--RDM

 
Reply With Quote
 
r
Guest
Posts: n/a
 
      12-17-2008
I think there is a simpler answer to all this(not to take away from
the other ones here though which are all great). When writing
procedural code how would you like it if vars inside functions were
automatically global. Your code with be blowing chunks in no time.
Thats the reason for global declarations and instance.var


 
Reply With Quote
 
Richard Brodie
Guest
Posts: n/a
 
      12-17-2008

"walterbyrd" <(E-Mail Removed)> wrote in message
news:(E-Mail Removed)...

> However in the methods are within a class, the scoping seems to work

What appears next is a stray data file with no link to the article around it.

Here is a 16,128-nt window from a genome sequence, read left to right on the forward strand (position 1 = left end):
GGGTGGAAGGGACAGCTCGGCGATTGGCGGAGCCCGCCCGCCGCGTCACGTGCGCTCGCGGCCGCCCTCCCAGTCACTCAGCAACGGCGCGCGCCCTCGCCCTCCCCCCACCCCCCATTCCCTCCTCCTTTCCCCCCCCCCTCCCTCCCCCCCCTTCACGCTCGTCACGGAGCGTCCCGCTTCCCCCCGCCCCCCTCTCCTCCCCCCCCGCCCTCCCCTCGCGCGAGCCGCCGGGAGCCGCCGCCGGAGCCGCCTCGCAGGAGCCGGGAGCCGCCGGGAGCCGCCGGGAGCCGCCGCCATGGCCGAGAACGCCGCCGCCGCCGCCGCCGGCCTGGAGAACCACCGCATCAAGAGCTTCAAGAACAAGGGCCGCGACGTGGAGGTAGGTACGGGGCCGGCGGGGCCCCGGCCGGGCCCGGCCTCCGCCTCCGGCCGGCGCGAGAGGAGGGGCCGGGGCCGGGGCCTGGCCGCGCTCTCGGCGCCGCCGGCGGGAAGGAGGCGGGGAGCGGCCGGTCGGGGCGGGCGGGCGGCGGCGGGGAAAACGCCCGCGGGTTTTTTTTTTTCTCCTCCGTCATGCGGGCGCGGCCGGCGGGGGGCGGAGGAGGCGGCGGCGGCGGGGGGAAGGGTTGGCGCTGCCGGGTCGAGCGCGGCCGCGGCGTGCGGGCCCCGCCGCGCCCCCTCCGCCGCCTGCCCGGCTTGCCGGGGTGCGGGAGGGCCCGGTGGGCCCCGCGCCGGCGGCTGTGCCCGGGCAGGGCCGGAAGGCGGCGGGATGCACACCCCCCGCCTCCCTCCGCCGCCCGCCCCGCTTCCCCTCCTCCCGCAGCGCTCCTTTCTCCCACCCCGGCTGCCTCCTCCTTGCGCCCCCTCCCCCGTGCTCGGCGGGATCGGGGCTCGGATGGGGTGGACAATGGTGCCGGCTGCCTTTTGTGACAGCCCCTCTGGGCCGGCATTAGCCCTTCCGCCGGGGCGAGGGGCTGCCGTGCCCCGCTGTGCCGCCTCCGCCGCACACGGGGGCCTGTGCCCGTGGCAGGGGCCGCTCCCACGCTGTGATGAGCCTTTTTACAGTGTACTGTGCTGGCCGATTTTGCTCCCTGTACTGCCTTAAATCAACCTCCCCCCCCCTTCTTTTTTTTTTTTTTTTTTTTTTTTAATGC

> differently.


Not really, self is a formal parameter to the function. It would be
a strange language where a function's own arguments weren't in scope.

> def b(self):
> print self.x


Try changing it to:

def b(somethingotherthanself):
print self.x



 
Reply With Quote
 
walterbyrd
Guest
Posts: n/a
 
      12-17-2008
On Dec 17, 10:00*am, r <(E-Mail Removed)> wrote:
> When writing
> procedural code how would you like it if vars inside functions were
> automatically global. Your code with be blowing chunks in no time.


That was my point - I consider python's ordinary use of lexical
scoping to be a good thing, and I was wondering why this "good thing"
was not used in classes, as well as outside of classes.

 
Reply With Quote
 
walterbyrd
Guest
Posts: n/a
 
      12-17-2008
On Dec 17, 8:41*am, (E-Mail Removed) wrote:

> If scoping worked as you want, how, pray tell, would you define object